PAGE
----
Cars better but number of recalls alarms owners
Americans are less happy with their cars and trucks than at any time in more than a decade, and it’s largely because they’re getting sick of dealing with recalls.
The 2015 American Consumer Satisfaction Index, an annual survey that involved 4300 consumers, found that satisfaction with automobiles dropped for the third straight year to the lowest level since 2004. High new-car prices also were a factor.
“While it is true that all cars are now much better than they were 10 to 20 years ago, it is alarming that so many of them have quality problems,” said Claes Fornell, chairman and founder of the survey.
Last year carmakers recalled a record 64 million vehicles for problems such as exploding air bags and ignition switches that can unexpectedly cause engines to stall. The problems can be deadly. So far General Motors has agreed to compensate families of 124 people who died in crashes caused by the faulty switches. Eight more people have died worldwide after being cut by shrapnel from exploding Takata air bag inflators.
Rising prices also contributed to the consumer frustration. Car prices are up 11 per cent since 2010 and hit records all year, rising to an average US$32,932 in July, according to the Edmunds.com auto website.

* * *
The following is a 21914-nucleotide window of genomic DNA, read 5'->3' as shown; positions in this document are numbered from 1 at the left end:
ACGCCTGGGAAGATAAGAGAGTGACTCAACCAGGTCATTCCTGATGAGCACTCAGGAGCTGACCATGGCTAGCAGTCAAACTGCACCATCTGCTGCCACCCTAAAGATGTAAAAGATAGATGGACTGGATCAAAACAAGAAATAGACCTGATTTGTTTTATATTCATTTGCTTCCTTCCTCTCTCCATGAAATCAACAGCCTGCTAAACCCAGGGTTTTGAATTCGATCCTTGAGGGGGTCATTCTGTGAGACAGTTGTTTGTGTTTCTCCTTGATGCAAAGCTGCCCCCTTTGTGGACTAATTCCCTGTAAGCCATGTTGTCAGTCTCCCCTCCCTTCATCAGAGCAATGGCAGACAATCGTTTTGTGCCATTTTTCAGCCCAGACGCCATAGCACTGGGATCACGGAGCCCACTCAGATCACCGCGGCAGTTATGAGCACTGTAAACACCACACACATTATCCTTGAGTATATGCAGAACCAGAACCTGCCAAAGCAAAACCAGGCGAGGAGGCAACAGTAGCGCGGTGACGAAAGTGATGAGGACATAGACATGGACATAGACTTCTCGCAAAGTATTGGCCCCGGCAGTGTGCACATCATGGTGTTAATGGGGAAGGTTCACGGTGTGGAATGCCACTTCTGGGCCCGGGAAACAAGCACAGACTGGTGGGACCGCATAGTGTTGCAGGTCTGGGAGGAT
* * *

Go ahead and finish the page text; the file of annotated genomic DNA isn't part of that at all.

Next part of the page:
The index’s automobile satisfaction score this year dropped nearly 4 per cent to 79 out of 100. In 2004, the last time the score was that low, the industry set the previous annual record for recalled vehicles at 30.8 million.
Of the 27 brands tracked in the index, 15 saw their satisfaction scores decline, while only Acura and BMW improved.
Foreign-based brands led the survey, with Toyota’s Lexus luxury brand on top at 84, followed by Acura, Lincoln and Mercedes-Benz, tied at 83. BMW, Subaru, Toyota, Hyundai, Buick and Cadillac rounded out the top 10. Fiat Chrysler’s Fiat brand had the lowest satisfaction score at 73.
Meanwhile, lawyers hired to compensate victims of General Motors’ faulty ignition switches have finished determining which claims are eligible, rejecting 91 per cent of them.
The reasons for the rejections varied, but in some cases the air bags inflated in the crash, an indication that the ignition switches were not at fault.
Last year GM recalled 2.6 million small cars because the ignition switches could slip out of the run position, causing the cars to unexpectedly stall, disabling the air bags and power steering and brakes.
The compensation fund has made offers in 124 death cases and 275 injury crashes. Of those, 325 were accepted, eight rejected and 65 haven’t decided. One injury claim was added to the eligible list in the past week.
Families of those who died will get at least US$1 million ($1.5 million). GM has set aside US$625 million to compensate people.
GM said in a filing with securities regulators that it had paid US$280 million to compensate ignition switch crash victims and their families as of July 17.
The company said it faces 181 wrongful death or injury lawsuits due to recalled vehicles in the US and Canada. -AP